Adriano Costa is renowned for his assemblages of everyday objects: from tea-towel tapestries to ladders and concrete blocks. His work explores the beauty that lurks underneath the mundane and commonplace.
His last solo exhibition in London entitled Touch me I am geometrically sensitive at Sadie Coles included a number of floor works, including a pile of bricks with a pair of Nike trainers and a tombstone on top of it, which was a contemporary homage to the minimalist American sculptor Carl Andre. The piece is an example of Costa’s continued interest in commodity culture.
As part of a new group exhibition, entitled What separates us, four Brazilian artists came together at Sala Brasil, the Embassy of Brazil in London, to explore ideas around international trade from a cultural, social and economic perspective. Curated by HS Projects, the exhibition includes an installation by Costa that makes a humorous play on how Ayahuasca has become a pseudo-spiritual recreational drug, as well as pieces by Rodrigo Matheus, Tonico Lemos Auad and Matheus Rocha Pitta.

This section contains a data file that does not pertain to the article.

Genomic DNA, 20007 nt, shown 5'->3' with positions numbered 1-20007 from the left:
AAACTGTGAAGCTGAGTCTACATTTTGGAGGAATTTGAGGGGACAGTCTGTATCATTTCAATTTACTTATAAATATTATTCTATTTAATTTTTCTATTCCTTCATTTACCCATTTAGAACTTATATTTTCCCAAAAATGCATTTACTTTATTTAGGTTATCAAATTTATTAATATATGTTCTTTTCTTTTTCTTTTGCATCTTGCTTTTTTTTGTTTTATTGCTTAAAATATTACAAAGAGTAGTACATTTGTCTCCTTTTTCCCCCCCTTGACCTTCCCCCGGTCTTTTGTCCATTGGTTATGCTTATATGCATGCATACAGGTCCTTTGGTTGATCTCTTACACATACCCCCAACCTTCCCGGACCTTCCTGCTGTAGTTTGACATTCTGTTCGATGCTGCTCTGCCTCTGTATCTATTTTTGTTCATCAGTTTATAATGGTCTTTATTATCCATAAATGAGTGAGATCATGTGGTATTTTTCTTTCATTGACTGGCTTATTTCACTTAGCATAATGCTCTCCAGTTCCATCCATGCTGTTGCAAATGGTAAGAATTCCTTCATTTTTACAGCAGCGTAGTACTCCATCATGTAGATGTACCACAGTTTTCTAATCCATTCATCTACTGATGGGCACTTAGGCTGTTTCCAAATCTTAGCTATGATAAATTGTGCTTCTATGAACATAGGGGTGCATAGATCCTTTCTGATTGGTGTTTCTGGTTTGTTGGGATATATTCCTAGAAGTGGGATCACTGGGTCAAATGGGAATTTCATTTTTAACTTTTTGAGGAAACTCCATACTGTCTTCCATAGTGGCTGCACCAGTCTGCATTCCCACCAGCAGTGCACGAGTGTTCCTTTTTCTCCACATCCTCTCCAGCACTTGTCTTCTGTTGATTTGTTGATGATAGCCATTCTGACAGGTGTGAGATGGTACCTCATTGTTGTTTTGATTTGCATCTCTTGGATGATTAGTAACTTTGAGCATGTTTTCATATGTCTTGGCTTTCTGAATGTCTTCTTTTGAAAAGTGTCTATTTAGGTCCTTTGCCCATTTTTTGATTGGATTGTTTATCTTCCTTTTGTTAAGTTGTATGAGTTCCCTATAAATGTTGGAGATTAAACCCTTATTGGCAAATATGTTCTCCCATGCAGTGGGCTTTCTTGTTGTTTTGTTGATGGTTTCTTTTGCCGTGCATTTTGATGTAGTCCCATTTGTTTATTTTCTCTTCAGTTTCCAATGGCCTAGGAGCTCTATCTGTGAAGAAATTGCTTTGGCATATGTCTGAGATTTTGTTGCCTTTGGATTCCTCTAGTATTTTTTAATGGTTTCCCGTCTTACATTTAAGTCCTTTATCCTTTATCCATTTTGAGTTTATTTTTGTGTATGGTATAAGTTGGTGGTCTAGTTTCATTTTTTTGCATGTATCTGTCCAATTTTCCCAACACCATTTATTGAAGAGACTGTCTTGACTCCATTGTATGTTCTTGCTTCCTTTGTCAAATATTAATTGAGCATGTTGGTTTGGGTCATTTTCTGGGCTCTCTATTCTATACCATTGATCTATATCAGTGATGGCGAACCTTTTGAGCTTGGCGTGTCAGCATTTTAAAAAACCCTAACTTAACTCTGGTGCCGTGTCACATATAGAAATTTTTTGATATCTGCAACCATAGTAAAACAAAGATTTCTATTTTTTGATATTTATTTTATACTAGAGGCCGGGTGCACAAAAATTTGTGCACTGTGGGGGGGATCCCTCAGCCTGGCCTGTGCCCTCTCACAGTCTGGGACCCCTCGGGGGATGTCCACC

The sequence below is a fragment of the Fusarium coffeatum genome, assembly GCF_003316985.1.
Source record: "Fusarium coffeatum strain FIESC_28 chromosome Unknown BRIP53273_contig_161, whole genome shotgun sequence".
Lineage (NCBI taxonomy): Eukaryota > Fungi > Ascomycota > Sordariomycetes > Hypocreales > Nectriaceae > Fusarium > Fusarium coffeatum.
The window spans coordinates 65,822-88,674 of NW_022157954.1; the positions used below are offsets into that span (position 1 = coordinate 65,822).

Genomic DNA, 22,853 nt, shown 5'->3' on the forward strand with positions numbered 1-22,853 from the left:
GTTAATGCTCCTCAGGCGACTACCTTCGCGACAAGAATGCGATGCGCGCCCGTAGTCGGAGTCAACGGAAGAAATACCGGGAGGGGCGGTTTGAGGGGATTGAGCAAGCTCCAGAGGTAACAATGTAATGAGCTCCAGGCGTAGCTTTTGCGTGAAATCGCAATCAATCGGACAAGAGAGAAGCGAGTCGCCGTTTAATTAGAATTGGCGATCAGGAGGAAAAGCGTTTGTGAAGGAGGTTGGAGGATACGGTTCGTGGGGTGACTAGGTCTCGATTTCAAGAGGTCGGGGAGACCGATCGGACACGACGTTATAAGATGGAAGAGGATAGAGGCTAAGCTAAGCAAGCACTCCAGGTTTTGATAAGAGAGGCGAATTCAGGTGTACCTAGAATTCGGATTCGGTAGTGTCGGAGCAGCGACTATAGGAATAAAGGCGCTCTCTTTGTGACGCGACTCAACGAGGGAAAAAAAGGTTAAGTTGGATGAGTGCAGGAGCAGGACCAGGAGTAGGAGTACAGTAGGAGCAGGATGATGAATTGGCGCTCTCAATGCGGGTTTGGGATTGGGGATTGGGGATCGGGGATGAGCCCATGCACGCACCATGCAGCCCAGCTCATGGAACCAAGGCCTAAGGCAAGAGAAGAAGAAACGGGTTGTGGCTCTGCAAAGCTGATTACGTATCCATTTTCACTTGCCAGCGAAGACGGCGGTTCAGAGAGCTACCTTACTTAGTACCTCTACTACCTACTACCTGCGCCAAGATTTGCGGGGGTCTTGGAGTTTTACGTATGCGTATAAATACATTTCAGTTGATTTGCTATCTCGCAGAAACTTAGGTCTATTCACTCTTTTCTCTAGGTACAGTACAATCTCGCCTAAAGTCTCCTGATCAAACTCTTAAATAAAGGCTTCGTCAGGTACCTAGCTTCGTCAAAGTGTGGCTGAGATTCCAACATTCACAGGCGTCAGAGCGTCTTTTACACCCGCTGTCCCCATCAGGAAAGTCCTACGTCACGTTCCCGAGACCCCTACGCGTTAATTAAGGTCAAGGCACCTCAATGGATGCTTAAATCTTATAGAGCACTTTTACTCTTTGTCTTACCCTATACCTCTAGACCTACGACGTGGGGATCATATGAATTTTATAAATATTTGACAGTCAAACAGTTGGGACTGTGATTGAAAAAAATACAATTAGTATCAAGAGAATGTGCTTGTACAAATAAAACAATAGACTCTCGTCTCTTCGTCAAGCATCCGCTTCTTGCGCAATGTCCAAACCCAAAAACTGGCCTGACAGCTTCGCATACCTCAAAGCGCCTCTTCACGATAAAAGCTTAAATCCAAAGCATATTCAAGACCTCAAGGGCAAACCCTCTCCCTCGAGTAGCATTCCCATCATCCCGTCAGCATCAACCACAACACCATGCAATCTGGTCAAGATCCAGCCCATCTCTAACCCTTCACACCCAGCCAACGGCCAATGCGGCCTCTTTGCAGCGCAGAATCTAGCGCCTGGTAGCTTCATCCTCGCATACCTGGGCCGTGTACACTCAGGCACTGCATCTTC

We caught up with Costa ahead of the exhibition to ask him five quick questions.
Where did you grow up and where do you live now?
I was born in the São Paulo suburbs, Brazil. I’m still there and will die there… I feel that hahahah. CURSE
What was your first experience with a work of art?
I was a boring kid from a crazy conservative (but MAD) family. My best connection with the world is DRAWING the whole day. That’s the start. Professionally it was just a couple of years ago. I was too fed up and too critical about the art world. So: I lost the party for many many years.
What’s your morning ritual?
I wake up at 6.30am. Coffee, Cigarettes, Coffee, Biking and then I go to the studio. Obviously when I’m high I do anything and eat terrible food for the whole day.
What do you listen to in the studio?
It changes. Now: Brian Eno
Where are you your happiest?
On the dancefloor, sex, drugs, Christmas